You’re Better with Money Than You Think

There’s a lot of money advice floating around on the Internet…and in life.

Invest in bonds. But maybe stocks as well. Just kidding! Index funds are the best.

Buy that house. (No, not that one. The other one.)

Pay off your debt fast. But also build an emergency fund of $7,892.13. While you’re at it, save for retirement too.


It’s overwhelming, and people typically respond to the stress (and guilt) in one of three ways:



The Eager Learner

After reading an article about the latest money app, you happily sign up. It looks a little complicated, but it’s what the experts recommend, so you promise yourself to make time for it after work. Two hours later, a Facebook article catches your eye: “The Money App That Will Change Your Life and Make Everything Better.”

You click on it and are surprised to find that the app in the article is different than the one you just bought. Diligently, you download this one as well. By the time you arrive home that evening, your money to-do list from the “experts” is a mile long. Feeling defeated, you toss the list and turn on Netflix instead, promising yourself that tomorrow will be different.

Or maybe your day is different.



The Internal Bully

You’re on your way to work. It’s early and you’ve had a long week. Nothing in the world sounds better than a cup of coffee. Stopping by your local store, you purchase a cappuccino. After taking the cup from the barista, the silent barrage of self-hate begins:

God, you suck with money. This is why you’re always broke.”

As you sip your latte, a familiar sentence is on repeat in your head, “I’m bad with money. I’m bad with money. I’m bad with money.”

Whether it’s the “experts” who make you feel like a financial failure or the vicious little voice inside your head, there’s no end to the barrage of information, to-do’s and well-meaning articles.

But maybe your relationship with money is even less, um, defined.


Too Scared to Look

It’s nearing the end of the month and you know your bank account is getting dangerously low. When your best friend invites you to happy hour after work, you start to sweat.

Will there be enough money in your account to pay for a $5 glass of wine?

You’re not sure but decide to hope for the best. Looking at your account and facing the truth is way too stressful and you’d rather take your chances. You arrive at the bar and order a drink. Holding your breath, you watch the bartender swipe your card. The seconds pass in slow motion. You feel like you might pass out. Finally, he smiles and hands your card back. You breathe a sigh of relief.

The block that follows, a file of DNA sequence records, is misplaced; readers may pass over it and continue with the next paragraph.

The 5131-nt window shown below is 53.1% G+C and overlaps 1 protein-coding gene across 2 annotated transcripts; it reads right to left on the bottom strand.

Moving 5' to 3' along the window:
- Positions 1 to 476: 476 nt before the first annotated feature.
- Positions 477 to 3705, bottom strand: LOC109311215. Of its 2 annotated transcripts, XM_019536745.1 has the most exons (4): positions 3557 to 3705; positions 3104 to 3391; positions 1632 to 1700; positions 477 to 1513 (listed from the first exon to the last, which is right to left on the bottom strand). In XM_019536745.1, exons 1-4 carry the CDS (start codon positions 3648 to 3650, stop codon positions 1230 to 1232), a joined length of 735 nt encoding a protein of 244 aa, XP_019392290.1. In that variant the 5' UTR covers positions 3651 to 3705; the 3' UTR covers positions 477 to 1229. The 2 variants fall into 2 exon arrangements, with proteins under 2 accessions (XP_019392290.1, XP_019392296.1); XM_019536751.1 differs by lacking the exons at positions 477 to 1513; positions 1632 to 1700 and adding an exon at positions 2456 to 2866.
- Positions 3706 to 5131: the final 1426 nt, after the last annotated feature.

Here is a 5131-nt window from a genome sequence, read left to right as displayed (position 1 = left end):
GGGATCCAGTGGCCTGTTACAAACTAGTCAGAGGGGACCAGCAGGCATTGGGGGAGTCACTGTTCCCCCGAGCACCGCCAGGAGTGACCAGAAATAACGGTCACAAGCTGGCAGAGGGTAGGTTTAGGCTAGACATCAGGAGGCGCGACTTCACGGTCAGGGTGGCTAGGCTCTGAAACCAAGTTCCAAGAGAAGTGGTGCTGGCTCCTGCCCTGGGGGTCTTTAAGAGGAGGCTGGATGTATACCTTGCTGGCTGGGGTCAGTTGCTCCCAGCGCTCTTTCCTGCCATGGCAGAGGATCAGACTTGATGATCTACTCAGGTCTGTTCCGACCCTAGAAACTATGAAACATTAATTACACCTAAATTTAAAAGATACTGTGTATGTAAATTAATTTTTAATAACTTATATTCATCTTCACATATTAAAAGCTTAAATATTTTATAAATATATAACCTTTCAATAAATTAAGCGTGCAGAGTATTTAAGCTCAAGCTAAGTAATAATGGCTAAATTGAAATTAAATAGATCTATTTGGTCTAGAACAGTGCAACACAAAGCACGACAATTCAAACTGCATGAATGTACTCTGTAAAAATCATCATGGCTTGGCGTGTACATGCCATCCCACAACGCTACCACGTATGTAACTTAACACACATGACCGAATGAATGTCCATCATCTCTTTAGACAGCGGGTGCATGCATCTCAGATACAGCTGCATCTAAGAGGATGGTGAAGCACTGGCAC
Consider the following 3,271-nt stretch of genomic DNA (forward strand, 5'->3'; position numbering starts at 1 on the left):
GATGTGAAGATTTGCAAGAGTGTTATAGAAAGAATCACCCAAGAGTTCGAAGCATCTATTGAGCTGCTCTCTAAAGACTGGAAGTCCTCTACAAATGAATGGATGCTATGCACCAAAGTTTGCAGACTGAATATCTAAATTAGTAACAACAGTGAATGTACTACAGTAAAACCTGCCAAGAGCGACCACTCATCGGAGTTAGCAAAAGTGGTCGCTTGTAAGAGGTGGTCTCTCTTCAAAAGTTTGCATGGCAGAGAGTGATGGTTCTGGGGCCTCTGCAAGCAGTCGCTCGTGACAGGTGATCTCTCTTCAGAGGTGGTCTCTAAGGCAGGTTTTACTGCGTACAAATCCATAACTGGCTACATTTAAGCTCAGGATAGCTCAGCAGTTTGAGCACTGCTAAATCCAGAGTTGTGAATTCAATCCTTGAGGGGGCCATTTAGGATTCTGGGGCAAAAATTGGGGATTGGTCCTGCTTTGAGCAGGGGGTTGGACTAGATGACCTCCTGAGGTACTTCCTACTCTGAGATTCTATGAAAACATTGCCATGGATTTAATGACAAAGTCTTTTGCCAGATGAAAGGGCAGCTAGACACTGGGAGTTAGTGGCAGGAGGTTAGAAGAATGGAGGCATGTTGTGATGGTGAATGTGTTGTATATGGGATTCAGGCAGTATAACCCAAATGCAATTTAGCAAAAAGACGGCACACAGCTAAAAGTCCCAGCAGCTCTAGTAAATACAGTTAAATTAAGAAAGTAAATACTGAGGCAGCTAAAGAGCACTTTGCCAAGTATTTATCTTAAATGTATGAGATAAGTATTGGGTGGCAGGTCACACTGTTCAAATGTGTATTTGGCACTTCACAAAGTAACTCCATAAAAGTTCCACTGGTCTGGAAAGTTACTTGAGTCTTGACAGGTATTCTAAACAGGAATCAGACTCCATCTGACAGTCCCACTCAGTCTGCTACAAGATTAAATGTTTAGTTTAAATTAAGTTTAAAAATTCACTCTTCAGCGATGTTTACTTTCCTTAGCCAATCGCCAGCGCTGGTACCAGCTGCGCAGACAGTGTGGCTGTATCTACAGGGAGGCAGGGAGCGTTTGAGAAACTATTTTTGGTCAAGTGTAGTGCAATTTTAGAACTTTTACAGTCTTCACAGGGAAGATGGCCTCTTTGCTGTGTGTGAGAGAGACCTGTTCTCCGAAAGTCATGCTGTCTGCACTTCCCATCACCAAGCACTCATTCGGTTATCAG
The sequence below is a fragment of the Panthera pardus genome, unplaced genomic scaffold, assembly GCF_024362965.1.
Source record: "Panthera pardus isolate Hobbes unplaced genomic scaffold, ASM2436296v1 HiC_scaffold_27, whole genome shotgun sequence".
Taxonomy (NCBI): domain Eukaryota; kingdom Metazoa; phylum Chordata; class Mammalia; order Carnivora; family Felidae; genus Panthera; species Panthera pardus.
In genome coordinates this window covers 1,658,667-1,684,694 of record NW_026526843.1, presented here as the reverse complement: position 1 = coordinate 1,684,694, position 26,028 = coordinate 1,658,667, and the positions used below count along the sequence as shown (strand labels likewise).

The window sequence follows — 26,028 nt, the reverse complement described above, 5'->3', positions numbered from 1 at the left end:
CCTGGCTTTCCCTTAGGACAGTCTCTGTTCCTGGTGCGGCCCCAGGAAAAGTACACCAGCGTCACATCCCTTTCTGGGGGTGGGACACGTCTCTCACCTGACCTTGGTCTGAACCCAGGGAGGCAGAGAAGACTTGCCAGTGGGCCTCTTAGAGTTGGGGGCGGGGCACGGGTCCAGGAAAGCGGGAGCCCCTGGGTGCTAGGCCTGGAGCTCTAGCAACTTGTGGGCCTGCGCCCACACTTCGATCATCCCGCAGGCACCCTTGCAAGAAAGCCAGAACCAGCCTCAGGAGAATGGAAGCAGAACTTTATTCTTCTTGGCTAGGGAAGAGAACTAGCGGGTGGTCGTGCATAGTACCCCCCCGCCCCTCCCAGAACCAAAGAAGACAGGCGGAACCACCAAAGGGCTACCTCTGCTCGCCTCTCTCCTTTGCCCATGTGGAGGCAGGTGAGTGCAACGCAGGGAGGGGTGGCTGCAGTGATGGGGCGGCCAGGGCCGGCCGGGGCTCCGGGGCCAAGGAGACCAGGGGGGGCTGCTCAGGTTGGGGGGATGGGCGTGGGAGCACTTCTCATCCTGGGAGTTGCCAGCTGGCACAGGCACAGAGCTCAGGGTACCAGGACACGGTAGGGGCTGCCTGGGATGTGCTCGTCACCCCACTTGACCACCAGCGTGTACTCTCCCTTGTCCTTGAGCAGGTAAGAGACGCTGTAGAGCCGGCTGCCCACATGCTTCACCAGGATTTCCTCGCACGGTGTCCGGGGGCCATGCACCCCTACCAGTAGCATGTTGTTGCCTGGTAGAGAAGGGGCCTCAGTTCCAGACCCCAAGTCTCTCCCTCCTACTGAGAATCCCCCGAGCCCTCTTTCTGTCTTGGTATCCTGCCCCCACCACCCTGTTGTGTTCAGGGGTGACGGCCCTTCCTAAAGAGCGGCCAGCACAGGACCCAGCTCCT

Your account isn’t at zero…at least not yet.


No matter what “type” you are, we’ve all been there.

The awkward moment when your card is declined at a restaurant (ahem, Cheesecake Factory) or the time when you didn’t have enough credit left on your credit card to pay a rental car deposit (Sorry, Enterprise). Or maybe it was the time you felt so guilty about buying a cup of coffee that you wanted to cry.

Regardless of where you’ve been with money or where you might end up, there’s a little secret you should know:

You’re better with money than you think.

You have survived. You’ve paid the rent, bought the groceries and kept the lights on. You’ve saved for big expenses; traveled to far-off places (or maybe just the next city) and you’ve realized some of your dreams.

You’ve worked jobs and then worked some more. You’ve bought your family presents and been there for night outs on your friends’ birthdays. You’ve paid your monthly payments and tried to save the rest. You’ve learned and you’ve grown.

Money is complicated. Saving, budgeting, learning and failing.

But you’ve come this far, and that’s a pretty amazing feat.



What “type” are you? Do you consider yourself to be “bad with money”? I would love to hear from you!

7 thoughts on “You’re Better with Money Than You Think

  1. Andrew @ Quest for Billions says: